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It's Nelly's World

Copilot

alec vanderboom

It took a while. It always takes a while for the road to run through you, so you can run through the memories of the road. These come back, not strangely at all, as you ride the current road. This is how you know what that trip really meant, by visiting other landscapes (which will in their own time be recalled at a distance). I never wrote about that monumental trip of last year, because until now I did not know what it was about. I know what it felt like. But it did not have a story to tell, until I put my son on the back of the bike again last week.

I remember one moment of terror, out west last August. My child, the most precious, necessary thing in the world--without whom, I am lost--is sitting behind me. Most of the time, he squirms. If our riding partner is behind us, my son turns suddenly, shifting his weight near disastrously, to make certain he is back there. (No matter how many times I have told him I will always keep our friend in my rearview mirrors, and will stop immediately if something happens. No matter how many times I have told him he must not move around, especially when we are moving slowly through narrow gaps in traffic--yoicks!) He suddenly decides he needs to look at the ground under the left side of the rear tire, throwing all his weight left as we approach a stop sign; I have lost track of how many times I was this far from that mercuric white panic: S**t, we're going down!

But the particular moment I was recalling had in fact been preceded by a long, long period of calm happiness. It was so pure, in fact, I was not aware of anything at all: I was completely inside it, riding-happiness, thick and creamy and sweet. Then, suddenly, I was aware of it, which means I was aware of something wrong. By way of something right: I had been riding along for many miles not feeling anything but the machine propelling me through air and time. There was no demented sprite of the ether pulling the bike to right or left, no brief gasps or injections of adrenaline.

My child! He fell off the bike ten miles ago!

I thrust my hand behind me and felt his leg there. Oouhh. Jesus H. Christ. That was scary.

He had just been . . . quiet. Perhaps he too had entered that whipped-cream cloud, riding-through-peacefulness.

Now, in central New York, on our way to a seminal destination, one I had been thinking of taking him for several years and was here en route at last, I was back on the roads of what has passed into my own history, the thousands of miles that traced our manifest destiny. I looked and saw again what I had seen then. A sight that moved me so profoundly I never found words for it: the vision, in the mirror, of how he was occupying himself back there behind me, so close and yet so far. He was testing the air, arm out. He was flying along, to wherever I would take him. Seeing his hand held against the air, a tender wing, called up in me so many different emotions I could not count them all. It resisted, just slightly, the pressure of the wind. And I realized then: the pressure of youth, of years, of himself versus all else.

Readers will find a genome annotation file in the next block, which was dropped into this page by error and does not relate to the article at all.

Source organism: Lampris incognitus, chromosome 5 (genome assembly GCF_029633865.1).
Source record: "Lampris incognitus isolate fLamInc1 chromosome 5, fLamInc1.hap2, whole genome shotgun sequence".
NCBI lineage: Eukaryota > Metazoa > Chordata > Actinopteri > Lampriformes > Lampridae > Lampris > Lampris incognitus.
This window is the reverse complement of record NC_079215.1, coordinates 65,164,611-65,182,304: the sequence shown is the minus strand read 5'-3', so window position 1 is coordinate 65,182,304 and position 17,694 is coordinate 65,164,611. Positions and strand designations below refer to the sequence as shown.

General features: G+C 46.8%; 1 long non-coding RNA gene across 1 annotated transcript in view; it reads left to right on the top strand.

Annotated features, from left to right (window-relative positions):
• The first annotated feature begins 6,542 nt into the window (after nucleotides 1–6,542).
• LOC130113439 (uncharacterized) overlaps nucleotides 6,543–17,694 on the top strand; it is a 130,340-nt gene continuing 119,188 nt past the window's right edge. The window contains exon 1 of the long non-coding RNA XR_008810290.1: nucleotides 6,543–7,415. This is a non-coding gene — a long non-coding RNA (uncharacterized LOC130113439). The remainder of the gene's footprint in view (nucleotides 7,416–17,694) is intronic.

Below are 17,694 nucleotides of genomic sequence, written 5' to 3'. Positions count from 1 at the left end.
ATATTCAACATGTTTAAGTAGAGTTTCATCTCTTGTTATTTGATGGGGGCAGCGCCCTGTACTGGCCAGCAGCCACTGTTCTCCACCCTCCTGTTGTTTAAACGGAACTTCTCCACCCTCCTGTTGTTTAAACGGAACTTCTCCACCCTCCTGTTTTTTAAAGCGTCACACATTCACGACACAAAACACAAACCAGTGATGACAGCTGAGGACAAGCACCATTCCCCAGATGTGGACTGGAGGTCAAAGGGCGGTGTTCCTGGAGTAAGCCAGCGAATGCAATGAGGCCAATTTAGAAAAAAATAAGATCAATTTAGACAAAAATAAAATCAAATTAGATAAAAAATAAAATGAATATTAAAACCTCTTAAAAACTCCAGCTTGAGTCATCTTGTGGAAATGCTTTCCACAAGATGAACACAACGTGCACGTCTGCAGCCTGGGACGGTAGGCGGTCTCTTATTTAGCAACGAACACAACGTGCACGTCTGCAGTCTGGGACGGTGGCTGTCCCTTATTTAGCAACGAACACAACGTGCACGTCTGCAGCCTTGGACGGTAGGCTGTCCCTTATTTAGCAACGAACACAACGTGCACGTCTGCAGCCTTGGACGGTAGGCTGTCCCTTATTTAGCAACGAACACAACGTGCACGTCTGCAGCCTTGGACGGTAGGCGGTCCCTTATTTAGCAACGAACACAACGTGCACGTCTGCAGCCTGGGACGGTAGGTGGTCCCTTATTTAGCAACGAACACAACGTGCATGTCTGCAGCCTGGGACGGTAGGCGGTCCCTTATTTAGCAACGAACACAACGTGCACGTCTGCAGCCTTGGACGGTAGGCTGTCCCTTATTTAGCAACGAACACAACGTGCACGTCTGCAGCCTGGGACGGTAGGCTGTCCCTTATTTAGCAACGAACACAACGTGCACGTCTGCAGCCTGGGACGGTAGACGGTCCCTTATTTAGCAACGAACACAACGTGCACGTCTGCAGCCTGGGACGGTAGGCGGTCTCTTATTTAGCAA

That is what he did last year, too. That is what I remember. Only now it is a story, not just a sight.

We parked the bike and walked up and down the main street of the quaint and lovely town. We got sandwiches--"the second best grilled cheese I've ever had, Mom!" [do you remember the other?]--and walked down toward water's edge of a glistening lake. I took my feet out of my riding boots and cooled them in the grass as we ate, at the foot of the statue of an Indian, in James Fennimore Cooper territory. As we headed back to the bike, ice cream was promised for later (as it always must). In a few more minutes, we were there.

Up the circular drive, to sit idling under the portico. Sliding glass doors, nurses entering and leaving, checking their watches. An empty wheelchair waits. I turn to my boy. "Through these doors we came, eleven years ago, and you breathed your first breath of the outside air." I could see it all suddenly then: the trepidatious mother, hand tight on the car seat in which her baby was strapped, watching through the glass for the arrival of the gray Toyota. And then . . . outdoors, into our new life.

It was as if it were yesterday, but also someone else's life I had watched in a movie. O strange disjunction of time and events!

My son did not feel all these things last Friday, as he of course could not. They were mine alone, because they were his. The road had not yet moved all the way through him. Someday it would, and this moment in this land would finally come to have a story. That is when he will remember.

We pulled out of town. In a little while we were in the place I wished I could tell him about, the place we had lived before and after his birth, the place where every road was known, every byway had something to tell me about who I had been, and who I was not now.